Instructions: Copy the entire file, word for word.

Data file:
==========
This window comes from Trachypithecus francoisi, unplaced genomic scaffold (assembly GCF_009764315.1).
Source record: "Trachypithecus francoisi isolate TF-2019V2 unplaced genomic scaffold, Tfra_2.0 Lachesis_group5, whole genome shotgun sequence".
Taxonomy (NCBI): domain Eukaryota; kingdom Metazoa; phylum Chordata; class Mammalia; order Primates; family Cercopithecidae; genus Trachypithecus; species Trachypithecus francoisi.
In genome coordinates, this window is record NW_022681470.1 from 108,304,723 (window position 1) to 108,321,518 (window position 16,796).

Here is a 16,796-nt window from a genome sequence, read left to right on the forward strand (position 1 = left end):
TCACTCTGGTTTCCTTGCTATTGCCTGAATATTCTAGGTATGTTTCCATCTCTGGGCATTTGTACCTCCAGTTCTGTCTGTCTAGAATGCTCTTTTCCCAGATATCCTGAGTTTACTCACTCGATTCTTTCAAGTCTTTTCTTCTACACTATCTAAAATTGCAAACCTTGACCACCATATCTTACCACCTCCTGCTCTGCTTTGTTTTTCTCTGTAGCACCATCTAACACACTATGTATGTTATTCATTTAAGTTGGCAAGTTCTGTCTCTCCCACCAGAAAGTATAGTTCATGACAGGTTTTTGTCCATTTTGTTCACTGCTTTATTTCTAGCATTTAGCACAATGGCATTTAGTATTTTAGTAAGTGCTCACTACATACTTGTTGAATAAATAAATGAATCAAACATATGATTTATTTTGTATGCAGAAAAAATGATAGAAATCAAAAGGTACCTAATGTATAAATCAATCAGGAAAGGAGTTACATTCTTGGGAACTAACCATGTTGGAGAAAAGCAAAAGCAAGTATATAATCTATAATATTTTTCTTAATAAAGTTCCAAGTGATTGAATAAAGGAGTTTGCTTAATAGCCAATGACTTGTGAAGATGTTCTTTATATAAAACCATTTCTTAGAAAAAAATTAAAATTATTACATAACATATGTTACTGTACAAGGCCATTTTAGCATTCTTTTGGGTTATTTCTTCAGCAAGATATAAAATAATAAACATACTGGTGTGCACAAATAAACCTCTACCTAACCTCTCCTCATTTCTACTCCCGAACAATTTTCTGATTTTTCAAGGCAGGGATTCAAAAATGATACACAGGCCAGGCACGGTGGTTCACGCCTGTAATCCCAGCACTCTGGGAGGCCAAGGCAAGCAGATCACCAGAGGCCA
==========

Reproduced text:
This window comes from Trachypithecus francoisi, unplaced genomic scaffold (assembly GCF_009764315.1).
Source record: "Trachypithecus francoisi isolate TF-2019V2 unplaced genomic scaffold, Tfra_2.0 Lachesis_group5, whole genome shotgun sequence".
Taxonomy (NCBI): domain Eukaryota; kingdom Metazoa; phylum Chordata; class Mammalia; order Primates; family Cercopithecidae; genus Trachypithecus; species Trachypithecus francoisi.
In genome coordinates, this window is record NW_022681470.1 from 108,304,723 (window position 1) to 108,321,518 (window position 16,796).

Here is a 16,796-nt window from a genome sequence, read left to right on the forward strand (position 1 = left end):
TCACTCTGGTTTCCTTGCTATTGCCTGAATATTCTAGGTATGTTTCCATCTCTGGGCATTTGTACCTCCAGTTCTGTCTGTCTAGAATGCTCTTTTCCCAGATATCCTGAGTTTACTCACTCGATTCTTTCAAGTCTTTTCTTCTACACTATCTAAAATTGCAAACCTTGACCACCATATCTTACCACCTCCTGCTCTGCTTTGTTTTTCTCTGTAGCACCATCTAACACACTATGTATGTTATTCATTTAAGTTGGCAAGTTCTGTCTCTCCCACCAGAAAGTATAGTTCATGACAGGTTTTTGTCCATTTTGTTCACTGCTTTATTTCTAGCATTTAGCACAATGGCATTTAGTATTTTAGTAAGTGCTCACTACATACTTGTTGAATAAATAAATGAATCAAACATATGATTTATTTTGTATGCAGAAAAAATGATAGAAATCAAAAGGTACCTAATGTATAAATCAATCAGGAAAGGAGTTACATTCTTGGGAACTAACCATGTTGGAGAAAAGCAAAAGCAAGTATATAATCTATAATATTTTTCTTAATAAAGTTCCAAGTGATTGAATAAAGGAGTTTGCTTAATAGCCAATGACTTGTGAAGATGTTCTTTATATAAAACCATTTCTTAGAAAAAAATTAAAATTATTACATAACATATGTTACTGTACAAGGCCATTTTAGCATTCTTTTGGGTTATTTCTTCAGCAAGATATAAAATAATAAACATACTGGTGTGCACAAATAAACCTCTACCTAACCTCTCCTCATTTCTACTCCCGAACAATTTTCTGATTTTTCAAGGCAGGGATTCAAAAATGATACACAGGCCAGGCACGGTGGTTCACGCCTGTAATCCCAGCACTCTGGGAGGCCAAGGCAAGCAGATCACCAGAGGCCA